There are various models that discuss the suitable ratio that can be maintained between the cash balances and the investments. Two models, which have been commonly used, are the Baumol Model and the Miller and Orr Model. The cash management model given by Baumol extends the Economic Order Quantity concept used in inventory management to discuss the d\cash conversion size, which influences the average cash holding of the firm.

This model analyses the income foregone when the firm holds cash balances (rather than investing the same in the marketable securities), against the transaction costs incurred when the marketable securities are converted into cash. The Miller and Orr model considers that there will be different cash balances at different periods and thus a firm should accordingly decide on the amount and the timing for the transfer of funds from marketable securities to cash.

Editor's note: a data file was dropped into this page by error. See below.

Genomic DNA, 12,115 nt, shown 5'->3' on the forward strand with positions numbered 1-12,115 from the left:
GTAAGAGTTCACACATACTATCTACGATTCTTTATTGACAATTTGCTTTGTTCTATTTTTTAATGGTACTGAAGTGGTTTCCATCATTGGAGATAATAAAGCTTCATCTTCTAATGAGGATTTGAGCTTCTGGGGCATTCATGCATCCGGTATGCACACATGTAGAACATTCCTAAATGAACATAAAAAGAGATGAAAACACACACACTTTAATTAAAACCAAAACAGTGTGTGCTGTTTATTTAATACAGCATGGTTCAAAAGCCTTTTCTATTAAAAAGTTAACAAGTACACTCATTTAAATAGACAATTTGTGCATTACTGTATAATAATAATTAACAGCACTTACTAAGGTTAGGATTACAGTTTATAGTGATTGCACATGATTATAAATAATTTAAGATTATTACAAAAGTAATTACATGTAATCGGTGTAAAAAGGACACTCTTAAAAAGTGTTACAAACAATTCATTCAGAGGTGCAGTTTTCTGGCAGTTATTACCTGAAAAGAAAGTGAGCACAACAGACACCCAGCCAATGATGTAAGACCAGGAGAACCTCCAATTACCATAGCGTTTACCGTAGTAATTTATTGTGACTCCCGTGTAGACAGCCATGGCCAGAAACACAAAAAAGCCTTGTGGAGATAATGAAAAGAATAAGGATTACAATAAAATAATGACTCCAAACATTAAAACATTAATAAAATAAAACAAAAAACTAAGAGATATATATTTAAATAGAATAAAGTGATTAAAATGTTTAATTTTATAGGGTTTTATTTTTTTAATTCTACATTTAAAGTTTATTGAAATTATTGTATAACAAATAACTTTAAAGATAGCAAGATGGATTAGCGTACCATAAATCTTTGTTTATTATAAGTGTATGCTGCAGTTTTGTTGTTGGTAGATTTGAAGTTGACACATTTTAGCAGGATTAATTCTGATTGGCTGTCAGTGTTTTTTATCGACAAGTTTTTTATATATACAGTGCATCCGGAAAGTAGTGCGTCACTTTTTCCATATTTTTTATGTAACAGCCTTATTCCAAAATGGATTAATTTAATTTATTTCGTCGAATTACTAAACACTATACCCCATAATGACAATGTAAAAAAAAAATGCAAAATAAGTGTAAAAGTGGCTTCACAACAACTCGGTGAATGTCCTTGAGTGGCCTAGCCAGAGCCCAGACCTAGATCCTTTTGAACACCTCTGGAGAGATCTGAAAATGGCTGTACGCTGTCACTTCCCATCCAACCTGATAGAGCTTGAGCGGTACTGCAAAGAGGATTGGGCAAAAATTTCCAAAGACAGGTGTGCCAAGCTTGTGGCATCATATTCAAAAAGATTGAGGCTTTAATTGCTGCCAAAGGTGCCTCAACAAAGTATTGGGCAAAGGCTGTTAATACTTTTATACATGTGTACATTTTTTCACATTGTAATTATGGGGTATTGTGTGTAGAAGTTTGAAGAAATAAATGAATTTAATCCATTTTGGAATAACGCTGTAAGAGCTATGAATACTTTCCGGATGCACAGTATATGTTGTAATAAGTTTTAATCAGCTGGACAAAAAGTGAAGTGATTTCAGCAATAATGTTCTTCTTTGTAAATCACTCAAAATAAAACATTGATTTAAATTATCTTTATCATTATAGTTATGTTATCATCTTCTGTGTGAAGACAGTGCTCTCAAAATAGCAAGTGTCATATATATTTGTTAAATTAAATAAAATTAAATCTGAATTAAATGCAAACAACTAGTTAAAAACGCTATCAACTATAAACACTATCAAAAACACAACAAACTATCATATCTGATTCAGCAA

Thus, the criteria while taking such decisions will be to increase yields on investments and lower the costs of borrowings. Thus there should be optimization in the investment deposit ratio to ensure that the level of idle funds at any point of time is not as high so as to cut into profitability of the bank. This trade off decision of the bank depends upon its attitude towards the liquidity policy i.e. aggressive/conservative. Depending on the liquidity position to be maintained, the risk preferences and risk factors, management can have a policy which has a relatively large/small amount of liquidity.

Source: Bank Management Notes-MGU